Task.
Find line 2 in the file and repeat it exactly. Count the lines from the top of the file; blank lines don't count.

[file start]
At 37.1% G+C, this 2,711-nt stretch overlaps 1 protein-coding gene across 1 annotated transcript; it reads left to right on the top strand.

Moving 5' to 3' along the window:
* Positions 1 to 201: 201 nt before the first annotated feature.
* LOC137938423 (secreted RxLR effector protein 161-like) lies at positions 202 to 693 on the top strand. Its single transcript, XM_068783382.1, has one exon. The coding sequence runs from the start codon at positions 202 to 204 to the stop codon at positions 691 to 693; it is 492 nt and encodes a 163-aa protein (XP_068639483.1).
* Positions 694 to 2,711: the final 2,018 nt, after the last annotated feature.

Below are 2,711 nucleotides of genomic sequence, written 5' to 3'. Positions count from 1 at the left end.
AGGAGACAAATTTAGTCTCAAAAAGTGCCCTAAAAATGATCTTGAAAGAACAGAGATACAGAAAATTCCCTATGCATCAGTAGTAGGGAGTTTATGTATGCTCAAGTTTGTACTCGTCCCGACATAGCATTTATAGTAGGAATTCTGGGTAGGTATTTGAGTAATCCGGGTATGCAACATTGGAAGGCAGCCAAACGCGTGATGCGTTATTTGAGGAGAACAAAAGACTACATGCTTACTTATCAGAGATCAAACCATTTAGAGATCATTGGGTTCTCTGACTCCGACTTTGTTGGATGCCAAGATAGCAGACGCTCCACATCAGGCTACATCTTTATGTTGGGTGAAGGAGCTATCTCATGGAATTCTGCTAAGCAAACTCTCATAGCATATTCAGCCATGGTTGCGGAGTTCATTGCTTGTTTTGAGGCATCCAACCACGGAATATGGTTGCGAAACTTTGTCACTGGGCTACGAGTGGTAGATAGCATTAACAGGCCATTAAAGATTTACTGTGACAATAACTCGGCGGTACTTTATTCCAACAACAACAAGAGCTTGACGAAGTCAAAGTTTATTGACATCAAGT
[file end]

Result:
Moving 5' to 3' along the window: